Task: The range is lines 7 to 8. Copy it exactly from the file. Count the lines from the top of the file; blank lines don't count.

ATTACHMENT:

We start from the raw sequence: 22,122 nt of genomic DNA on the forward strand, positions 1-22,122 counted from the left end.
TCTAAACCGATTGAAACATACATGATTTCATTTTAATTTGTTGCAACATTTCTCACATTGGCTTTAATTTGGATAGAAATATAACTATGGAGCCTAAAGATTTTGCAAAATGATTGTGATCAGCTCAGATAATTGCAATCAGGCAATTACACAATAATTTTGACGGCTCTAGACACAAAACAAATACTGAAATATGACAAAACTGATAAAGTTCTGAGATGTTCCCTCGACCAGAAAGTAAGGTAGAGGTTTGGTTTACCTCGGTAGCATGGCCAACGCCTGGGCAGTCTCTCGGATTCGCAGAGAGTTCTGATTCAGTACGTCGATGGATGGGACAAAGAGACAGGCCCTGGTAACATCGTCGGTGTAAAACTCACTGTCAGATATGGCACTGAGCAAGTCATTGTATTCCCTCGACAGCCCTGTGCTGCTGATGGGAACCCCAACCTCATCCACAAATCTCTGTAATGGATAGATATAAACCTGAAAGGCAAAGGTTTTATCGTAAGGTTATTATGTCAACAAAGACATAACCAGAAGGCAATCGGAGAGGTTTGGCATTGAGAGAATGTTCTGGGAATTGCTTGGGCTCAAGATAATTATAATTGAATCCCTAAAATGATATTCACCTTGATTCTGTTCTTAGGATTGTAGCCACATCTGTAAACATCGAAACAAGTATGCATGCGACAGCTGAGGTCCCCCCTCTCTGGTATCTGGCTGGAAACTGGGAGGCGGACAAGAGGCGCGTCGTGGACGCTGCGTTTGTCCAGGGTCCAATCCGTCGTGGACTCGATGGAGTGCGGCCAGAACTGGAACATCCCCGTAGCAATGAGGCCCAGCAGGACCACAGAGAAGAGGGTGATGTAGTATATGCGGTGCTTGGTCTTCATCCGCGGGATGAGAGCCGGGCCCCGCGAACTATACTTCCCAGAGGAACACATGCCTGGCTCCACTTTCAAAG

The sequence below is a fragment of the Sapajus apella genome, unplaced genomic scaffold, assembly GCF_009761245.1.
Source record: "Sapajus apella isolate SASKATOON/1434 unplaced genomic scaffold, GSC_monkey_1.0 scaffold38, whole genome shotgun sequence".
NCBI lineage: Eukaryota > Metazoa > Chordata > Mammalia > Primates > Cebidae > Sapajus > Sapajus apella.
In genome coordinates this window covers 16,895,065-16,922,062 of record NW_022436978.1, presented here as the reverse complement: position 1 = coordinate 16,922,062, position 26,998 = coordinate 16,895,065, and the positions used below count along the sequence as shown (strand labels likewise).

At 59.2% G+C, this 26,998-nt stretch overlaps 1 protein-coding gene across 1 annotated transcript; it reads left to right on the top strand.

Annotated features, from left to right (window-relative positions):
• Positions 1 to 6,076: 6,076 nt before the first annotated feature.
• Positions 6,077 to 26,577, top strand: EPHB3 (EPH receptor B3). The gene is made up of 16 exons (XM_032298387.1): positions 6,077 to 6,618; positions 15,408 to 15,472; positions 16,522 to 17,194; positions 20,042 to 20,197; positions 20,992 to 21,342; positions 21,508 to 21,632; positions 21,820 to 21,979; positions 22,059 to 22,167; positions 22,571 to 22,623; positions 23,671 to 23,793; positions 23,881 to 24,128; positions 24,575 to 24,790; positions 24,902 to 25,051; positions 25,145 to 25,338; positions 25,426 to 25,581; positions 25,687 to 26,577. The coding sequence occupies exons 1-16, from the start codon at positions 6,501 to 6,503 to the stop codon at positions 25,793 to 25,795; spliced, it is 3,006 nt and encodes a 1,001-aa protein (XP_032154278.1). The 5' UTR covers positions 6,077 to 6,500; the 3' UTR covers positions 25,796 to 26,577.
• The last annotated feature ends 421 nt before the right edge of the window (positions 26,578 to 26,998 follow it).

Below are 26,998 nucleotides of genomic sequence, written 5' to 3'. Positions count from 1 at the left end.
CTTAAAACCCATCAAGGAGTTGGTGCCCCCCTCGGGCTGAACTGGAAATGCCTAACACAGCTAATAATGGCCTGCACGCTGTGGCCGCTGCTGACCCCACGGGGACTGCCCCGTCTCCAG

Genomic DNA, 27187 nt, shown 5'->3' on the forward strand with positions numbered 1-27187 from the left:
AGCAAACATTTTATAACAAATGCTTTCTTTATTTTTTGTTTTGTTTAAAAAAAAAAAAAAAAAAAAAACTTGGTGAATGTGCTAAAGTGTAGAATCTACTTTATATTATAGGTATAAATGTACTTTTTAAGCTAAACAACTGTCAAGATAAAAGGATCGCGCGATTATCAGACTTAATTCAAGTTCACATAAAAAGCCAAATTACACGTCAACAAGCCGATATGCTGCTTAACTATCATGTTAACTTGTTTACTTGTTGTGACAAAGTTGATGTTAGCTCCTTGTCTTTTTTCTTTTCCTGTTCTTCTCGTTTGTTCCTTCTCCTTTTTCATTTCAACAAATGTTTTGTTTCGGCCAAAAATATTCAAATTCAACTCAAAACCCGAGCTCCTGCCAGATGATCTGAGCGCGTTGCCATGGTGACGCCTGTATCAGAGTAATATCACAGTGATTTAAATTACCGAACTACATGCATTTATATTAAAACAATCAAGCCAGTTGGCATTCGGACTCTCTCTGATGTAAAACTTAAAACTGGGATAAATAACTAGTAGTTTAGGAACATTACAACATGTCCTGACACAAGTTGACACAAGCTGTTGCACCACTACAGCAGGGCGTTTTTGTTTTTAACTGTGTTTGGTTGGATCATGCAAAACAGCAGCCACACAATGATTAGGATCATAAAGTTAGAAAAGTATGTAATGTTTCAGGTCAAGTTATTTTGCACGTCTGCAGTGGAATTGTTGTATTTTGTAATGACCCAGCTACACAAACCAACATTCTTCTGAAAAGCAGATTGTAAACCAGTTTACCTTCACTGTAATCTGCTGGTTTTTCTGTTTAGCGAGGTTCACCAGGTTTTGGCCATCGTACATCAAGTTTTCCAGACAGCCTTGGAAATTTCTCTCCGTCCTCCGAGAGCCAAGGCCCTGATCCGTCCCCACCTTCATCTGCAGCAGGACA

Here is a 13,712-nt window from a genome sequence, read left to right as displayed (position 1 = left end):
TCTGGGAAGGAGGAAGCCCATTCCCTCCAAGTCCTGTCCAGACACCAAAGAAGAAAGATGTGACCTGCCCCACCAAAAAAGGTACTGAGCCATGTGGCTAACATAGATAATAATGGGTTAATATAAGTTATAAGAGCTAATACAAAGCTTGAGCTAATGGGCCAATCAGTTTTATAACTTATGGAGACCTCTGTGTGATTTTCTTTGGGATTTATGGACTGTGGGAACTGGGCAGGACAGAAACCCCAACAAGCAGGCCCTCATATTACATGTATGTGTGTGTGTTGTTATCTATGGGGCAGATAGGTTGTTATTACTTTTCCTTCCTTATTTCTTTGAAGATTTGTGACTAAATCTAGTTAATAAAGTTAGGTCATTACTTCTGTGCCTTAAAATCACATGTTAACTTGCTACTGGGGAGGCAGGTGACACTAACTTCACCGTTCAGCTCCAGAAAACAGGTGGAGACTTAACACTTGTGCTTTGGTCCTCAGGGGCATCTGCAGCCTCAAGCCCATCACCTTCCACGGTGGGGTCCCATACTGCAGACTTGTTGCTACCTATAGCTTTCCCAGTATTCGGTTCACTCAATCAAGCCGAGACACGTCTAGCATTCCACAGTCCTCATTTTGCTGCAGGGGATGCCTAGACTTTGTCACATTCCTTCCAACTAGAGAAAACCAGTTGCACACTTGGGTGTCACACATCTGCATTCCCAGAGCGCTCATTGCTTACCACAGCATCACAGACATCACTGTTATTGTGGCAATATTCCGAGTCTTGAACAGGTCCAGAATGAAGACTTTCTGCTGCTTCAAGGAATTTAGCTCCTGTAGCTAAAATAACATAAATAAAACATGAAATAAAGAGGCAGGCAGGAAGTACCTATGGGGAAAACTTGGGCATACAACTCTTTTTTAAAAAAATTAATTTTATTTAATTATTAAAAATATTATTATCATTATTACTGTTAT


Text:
At 59.2% G+C, this 26,998-nt stretch overlaps 1 protein-coding gene across 1 annotated transcript; it reads left to right on the top strand.

Annotated features, from left to right (window-relative positions):